WASHINGTON (REUTERS) - Federal Reserve chair Janet Yellen received medical attention on Thursday after coughing, pausing and struggling to finish a speech in which she said the US central bank was on track to raise interest rates this year for the first time in nearly a decade.
"Chair Yellen felt dehydrated at the end of a long speech under bright lights," Fed spokeswoman Michelle Smith said in an email. "As a precaution, she was seen by (emergency medical) staff on site at UMass Amherst. She felt fine afterwards and has continued with her schedule Thursday evening."
A university spokesman said she was attending a dinner event as planned.
The 69-year-old Fed chief, who had been speaking for nearly an hour before a packed university auditorium here, appeared to lose her place in reading the last few lines of her speech on inflation. She abruptly said: "Let me stop there."
As head of the world's most powerful central bank, Yellen plays a major role in the global economy and has been at the centre of speculation over when the Fed would finally raise rates after being at near zero for almost seven years now, a move that would reverberate through financial markets worldwide.
The frightening few moments, in which Ms Yellen appeared to lose her concentration a few times in a speech at the University of Massachusetts, Amherst, came in her first public comments a week after she explained the Fed's decision to delay the much-anticipated policy tightening.
For Ms Yellen it had been a long day at the university that started with a breakfast with graduate students and faculty, according to three people who were there.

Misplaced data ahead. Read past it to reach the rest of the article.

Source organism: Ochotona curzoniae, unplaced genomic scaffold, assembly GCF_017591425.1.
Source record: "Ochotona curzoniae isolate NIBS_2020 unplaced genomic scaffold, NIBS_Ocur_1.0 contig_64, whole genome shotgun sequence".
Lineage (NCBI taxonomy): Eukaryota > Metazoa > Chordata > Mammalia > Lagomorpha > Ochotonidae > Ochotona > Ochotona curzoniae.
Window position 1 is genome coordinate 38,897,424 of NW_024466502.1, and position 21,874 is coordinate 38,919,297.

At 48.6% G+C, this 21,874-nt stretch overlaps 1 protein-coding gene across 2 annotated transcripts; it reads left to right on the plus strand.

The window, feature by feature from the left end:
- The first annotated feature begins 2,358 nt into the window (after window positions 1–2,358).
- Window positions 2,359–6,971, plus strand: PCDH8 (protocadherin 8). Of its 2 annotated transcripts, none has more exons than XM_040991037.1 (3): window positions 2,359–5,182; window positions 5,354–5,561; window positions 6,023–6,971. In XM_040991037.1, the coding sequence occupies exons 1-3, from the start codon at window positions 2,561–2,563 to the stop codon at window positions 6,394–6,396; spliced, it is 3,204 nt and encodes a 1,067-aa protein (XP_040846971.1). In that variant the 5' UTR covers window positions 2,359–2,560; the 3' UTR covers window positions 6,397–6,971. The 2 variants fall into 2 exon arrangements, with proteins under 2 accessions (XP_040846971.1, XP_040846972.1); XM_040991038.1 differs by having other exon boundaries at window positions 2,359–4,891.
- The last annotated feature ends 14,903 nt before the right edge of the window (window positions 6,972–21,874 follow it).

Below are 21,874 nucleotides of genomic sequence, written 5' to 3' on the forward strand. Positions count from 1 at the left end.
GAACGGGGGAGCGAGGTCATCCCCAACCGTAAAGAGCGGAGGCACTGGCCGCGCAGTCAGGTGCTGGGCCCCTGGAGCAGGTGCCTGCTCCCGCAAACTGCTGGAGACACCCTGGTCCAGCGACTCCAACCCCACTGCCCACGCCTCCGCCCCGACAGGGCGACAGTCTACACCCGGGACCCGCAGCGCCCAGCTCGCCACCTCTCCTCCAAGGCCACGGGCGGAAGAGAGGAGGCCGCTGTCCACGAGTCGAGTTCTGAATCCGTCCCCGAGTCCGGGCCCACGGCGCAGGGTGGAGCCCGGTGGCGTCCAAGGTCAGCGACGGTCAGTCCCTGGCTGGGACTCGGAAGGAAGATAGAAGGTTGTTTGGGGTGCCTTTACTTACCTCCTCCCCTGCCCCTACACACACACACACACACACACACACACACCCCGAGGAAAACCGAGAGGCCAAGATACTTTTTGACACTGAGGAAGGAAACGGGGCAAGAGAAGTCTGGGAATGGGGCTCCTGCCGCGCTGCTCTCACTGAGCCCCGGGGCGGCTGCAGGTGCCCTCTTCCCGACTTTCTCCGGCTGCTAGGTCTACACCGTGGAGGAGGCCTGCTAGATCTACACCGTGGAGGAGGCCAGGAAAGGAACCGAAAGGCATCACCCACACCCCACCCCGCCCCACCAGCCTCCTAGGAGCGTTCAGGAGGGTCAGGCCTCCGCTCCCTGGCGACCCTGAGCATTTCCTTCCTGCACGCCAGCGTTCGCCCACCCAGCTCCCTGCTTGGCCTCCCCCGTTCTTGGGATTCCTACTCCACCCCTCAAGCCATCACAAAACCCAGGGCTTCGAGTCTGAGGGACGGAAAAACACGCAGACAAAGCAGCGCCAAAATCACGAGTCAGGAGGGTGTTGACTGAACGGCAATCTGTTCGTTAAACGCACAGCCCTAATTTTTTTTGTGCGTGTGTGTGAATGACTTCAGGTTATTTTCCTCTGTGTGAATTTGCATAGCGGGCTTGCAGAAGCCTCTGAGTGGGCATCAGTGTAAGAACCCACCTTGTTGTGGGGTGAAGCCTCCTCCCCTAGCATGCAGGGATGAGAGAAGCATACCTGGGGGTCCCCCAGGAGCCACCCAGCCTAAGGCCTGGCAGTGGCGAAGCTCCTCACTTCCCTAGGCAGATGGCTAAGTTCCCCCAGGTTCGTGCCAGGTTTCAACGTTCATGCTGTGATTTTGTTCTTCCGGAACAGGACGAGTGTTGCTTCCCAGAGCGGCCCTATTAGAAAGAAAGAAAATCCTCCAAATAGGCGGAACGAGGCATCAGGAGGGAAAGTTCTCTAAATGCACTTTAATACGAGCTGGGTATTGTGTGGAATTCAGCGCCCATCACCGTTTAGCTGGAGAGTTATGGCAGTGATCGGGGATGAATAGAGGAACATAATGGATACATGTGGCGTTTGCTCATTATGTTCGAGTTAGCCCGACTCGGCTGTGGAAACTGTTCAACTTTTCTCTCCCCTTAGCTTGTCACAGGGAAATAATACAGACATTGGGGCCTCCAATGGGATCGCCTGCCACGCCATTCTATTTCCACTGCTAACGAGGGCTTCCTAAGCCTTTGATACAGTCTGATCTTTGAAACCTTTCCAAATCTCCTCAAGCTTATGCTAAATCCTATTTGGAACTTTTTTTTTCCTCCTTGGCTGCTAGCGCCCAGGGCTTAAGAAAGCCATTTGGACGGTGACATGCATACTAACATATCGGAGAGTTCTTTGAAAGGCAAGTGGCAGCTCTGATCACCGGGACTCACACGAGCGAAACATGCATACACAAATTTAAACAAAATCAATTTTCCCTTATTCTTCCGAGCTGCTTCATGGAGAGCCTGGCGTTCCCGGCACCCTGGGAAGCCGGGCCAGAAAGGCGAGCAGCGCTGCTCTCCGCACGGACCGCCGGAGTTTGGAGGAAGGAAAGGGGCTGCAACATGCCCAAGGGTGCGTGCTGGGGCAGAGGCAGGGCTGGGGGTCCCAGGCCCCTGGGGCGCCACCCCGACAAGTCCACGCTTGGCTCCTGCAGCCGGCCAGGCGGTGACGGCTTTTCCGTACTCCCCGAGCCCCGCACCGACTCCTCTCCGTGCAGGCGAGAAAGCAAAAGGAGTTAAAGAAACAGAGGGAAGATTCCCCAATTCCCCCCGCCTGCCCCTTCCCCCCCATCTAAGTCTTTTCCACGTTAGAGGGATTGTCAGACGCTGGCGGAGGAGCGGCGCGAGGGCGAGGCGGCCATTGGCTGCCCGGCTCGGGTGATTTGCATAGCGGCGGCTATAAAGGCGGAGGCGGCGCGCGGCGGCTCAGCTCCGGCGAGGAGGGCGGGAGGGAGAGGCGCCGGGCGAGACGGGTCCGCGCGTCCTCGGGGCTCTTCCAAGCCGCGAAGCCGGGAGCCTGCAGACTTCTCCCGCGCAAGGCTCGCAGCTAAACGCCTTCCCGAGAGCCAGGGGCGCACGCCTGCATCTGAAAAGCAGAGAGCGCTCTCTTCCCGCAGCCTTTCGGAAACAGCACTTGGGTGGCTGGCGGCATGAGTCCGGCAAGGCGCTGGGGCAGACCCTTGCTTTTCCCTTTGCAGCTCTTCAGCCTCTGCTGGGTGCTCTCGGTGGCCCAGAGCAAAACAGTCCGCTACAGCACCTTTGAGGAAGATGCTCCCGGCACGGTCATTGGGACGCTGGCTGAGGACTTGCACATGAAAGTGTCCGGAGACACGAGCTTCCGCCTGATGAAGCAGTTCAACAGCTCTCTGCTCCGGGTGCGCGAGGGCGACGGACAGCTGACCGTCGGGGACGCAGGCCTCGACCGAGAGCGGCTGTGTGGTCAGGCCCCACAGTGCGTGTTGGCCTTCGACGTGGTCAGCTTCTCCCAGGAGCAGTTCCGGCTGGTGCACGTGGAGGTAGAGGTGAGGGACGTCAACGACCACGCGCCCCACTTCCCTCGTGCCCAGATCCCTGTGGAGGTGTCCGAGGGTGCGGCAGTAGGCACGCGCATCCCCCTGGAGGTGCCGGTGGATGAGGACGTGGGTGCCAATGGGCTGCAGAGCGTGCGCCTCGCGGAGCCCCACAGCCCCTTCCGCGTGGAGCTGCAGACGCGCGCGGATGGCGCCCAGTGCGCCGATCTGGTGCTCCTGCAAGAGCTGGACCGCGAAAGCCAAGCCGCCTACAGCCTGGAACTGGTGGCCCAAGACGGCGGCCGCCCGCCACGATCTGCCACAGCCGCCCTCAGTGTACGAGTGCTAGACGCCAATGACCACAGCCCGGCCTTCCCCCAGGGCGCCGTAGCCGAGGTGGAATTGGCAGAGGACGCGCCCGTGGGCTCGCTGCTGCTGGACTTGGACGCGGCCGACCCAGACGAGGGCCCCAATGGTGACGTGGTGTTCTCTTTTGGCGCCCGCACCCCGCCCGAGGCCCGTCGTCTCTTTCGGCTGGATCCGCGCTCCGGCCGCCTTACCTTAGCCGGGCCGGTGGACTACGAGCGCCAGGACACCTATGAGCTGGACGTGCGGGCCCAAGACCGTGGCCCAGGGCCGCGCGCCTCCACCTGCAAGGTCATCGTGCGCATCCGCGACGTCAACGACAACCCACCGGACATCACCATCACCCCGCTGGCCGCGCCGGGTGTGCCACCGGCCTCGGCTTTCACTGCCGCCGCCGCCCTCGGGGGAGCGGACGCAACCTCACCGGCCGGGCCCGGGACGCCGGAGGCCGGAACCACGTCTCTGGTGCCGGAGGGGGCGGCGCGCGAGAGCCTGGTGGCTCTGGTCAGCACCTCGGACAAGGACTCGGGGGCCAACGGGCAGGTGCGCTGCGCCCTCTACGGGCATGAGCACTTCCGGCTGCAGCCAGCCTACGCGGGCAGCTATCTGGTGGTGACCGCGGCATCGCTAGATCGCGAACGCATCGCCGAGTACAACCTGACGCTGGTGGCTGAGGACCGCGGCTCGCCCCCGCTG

Nearing the end of her speech, she began to slow and then lost her place in reading her notes, before pausing for 20 seconds, beginning again and then taking another 25-second break.
The audience sat in silence as she coughed and appeared slightly flushed before awkwardly concluding.
As she struggled, two people rushed from the audience to the stage door to help her. Michael Ash, chairman of the school's economics department, quickly joined Yellen on stage, whispering: "Are you ok?" He gave her a plaque and followed her off stage, with Ms Yellen smiling faintly and walking slowly but without assistance.
As people departed the auditorium, one was heard saying,"That was scary."
Minutes later, two medical workers standing near the backstage doors said they attended to the Fed chair. One of the workers was carrying oxygen equipment.
The Fed declined to comment on whether Ms Yellen, who has not been known to suffer from any health problems, intended to seek a medical check-up.
Any questions about Ms Yellen's own health could unsettle financial markets that have been skittish about the health of the global economy and the impact of a Fed rate hike, which could rock bond markets and suck capital from emerging markets.